The pound was left flat against the single currency as demand for safe-havens slowed as markets continued to await further news from China on the expected economic impact of the spread of the Wuhan coronavirus.
Risk-sensitive currencies steadied, and according to Pepperstone’s Head of Research, Chris Weston:
“The way risk is trading, people are saying that perhaps we reached peak worries, peak fear.”
Meanwhile, Wednesday’s GfK German consumer sentiment data revealed that morale in the bloc’s largest economy rose unexpectedly in February to 9.9.
This implies that German consumers were confident about the partial agreement reached between the US and China earlier this month.
Earlier in the month Washington and Beijing agreed to a phase one trade deal, was much needed relief for the export-dependent German economy according to GfK researcher, Rolf Buerkl.
Added to this, January’s confidence figure was upwardly revised from 9.6 to 9.7 providing the euro with some support.
According to GfK, the brighter mood amongst consumers was largely due to a stronger propensity to buy, better income expectations and stable employment in the region.
Commenting on this morning’s data release, GfK’s Rolf Buerkl said:
“The positive start of the consumer climate in 2020 confirms our assessment that private consumption will continue to be an important pillar of the German economy this year.”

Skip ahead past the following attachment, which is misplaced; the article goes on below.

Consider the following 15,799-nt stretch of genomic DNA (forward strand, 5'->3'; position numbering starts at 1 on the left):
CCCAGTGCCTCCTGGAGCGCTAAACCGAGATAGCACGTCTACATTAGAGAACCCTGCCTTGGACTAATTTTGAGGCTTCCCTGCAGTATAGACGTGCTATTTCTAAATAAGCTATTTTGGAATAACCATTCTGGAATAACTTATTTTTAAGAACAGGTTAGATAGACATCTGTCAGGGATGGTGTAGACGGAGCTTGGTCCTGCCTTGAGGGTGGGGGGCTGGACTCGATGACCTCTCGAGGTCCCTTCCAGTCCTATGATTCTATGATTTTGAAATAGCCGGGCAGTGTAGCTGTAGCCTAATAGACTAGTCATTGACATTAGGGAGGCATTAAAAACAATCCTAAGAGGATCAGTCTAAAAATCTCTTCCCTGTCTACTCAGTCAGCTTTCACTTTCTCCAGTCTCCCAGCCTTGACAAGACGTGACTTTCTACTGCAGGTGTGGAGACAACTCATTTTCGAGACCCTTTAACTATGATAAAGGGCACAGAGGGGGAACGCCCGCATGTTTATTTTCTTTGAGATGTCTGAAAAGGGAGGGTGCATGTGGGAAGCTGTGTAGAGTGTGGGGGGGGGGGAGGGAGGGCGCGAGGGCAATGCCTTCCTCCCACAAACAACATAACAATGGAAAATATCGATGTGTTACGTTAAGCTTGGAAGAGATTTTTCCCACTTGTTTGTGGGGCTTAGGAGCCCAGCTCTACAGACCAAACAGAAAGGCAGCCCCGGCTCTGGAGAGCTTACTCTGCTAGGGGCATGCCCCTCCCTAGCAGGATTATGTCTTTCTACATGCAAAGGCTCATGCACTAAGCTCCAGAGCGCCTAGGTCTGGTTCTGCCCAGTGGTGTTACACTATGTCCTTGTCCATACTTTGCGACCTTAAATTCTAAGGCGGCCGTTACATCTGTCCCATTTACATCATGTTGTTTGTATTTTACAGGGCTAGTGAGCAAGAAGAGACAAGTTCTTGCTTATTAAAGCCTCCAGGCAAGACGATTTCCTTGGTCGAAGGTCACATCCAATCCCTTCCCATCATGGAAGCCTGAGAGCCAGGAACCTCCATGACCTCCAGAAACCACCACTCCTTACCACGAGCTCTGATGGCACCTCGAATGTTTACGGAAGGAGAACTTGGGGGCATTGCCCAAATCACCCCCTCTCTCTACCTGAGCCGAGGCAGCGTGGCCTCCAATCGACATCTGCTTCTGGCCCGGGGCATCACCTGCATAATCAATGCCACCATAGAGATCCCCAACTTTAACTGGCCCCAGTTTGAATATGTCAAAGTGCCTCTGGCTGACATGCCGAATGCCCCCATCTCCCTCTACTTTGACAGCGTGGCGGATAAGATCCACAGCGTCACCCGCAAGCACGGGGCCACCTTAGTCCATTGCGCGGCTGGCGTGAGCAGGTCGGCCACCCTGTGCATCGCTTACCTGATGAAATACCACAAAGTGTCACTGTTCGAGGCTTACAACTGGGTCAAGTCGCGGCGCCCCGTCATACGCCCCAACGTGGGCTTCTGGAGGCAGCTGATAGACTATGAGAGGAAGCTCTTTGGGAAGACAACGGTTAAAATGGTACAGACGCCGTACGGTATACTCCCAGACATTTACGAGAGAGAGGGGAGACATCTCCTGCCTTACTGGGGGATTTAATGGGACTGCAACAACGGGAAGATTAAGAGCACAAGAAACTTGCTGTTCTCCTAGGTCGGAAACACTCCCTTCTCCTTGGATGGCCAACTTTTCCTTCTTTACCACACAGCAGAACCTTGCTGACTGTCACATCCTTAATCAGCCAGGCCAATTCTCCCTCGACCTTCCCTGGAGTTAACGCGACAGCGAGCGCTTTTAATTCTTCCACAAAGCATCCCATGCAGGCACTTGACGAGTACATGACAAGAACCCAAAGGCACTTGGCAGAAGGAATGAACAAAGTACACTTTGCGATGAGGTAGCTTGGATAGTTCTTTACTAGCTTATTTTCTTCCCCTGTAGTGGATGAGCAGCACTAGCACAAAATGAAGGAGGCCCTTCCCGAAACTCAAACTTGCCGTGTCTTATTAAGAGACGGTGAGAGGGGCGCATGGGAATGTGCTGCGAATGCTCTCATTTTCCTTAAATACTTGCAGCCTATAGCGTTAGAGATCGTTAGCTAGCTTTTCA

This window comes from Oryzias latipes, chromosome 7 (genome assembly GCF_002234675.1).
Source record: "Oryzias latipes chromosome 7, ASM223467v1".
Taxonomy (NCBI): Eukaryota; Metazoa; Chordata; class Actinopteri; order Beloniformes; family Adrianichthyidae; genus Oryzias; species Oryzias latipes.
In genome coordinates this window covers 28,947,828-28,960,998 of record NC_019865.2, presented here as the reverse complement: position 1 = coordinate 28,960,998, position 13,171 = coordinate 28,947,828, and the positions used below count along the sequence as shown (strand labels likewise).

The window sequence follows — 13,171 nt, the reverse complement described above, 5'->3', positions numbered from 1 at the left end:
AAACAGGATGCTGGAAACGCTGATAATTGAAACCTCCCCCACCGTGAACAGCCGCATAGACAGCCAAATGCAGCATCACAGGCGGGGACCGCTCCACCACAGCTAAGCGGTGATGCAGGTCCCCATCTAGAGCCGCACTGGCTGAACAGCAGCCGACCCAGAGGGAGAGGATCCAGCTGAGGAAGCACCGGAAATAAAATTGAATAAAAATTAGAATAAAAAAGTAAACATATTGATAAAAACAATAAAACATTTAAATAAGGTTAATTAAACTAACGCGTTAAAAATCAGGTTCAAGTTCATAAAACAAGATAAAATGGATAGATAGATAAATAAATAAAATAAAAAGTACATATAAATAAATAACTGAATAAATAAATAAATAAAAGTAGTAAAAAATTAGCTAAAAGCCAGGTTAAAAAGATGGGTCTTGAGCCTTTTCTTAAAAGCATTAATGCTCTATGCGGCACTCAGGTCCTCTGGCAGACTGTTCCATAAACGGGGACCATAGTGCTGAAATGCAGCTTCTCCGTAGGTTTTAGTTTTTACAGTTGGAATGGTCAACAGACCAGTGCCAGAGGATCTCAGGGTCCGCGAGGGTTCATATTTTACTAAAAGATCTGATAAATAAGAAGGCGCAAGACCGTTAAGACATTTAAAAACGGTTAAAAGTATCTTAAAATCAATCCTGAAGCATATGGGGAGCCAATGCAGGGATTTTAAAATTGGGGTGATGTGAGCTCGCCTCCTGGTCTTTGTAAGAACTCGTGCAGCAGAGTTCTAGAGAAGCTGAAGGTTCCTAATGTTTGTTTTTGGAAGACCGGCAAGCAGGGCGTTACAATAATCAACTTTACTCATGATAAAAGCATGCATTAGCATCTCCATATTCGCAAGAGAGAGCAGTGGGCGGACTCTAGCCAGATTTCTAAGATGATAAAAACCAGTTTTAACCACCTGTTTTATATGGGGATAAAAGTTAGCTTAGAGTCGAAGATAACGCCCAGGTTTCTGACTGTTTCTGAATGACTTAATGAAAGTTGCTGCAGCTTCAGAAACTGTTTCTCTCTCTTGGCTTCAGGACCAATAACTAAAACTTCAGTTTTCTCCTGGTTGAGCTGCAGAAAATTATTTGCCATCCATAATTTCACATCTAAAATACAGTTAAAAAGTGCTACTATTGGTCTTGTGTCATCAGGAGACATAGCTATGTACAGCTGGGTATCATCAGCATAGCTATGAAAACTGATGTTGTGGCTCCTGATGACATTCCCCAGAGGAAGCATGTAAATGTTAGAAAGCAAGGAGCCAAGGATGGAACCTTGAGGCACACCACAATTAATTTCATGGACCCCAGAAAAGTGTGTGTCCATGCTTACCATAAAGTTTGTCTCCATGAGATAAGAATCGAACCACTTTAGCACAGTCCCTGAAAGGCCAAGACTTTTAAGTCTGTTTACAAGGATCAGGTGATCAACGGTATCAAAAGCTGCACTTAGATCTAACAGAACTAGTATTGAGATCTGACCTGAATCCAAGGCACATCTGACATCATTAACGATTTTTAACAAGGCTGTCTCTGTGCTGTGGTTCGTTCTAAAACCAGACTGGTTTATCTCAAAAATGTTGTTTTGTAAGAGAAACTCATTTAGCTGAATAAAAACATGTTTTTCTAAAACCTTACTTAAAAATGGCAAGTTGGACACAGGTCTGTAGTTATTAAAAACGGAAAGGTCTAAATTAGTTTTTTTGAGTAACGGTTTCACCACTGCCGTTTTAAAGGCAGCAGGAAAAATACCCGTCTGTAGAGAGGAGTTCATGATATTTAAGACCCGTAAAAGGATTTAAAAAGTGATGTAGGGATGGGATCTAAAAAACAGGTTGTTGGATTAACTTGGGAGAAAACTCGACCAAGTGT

Meanwhile, Sterling remained under pressure this week ahead of Thursday’s Bank of England (BoE) monetary policy meeting.
Investors continue to remain cautious about the outcome of tomorrow’s meeting, with the chance of a rate cut too close to call.
Some economists have argued that last week’s data showing better-than-expected job creation and PMIs revealing the UK private sector returned to growth will provide some comfort to BoE policymakers.
However, many still expect the bank’s base rate will be cut from 0.75 percent to 0.5 percent, and Bank of America’s chief UK economist, Robert Wood noted:
“We had thought that the MPC might wait until a few months after the general election, or the chancellor’s first Budget, to make a decision on interest rates.
“But it seems as though they might want to offer a helping hand to the economy a bit sooner than expected.”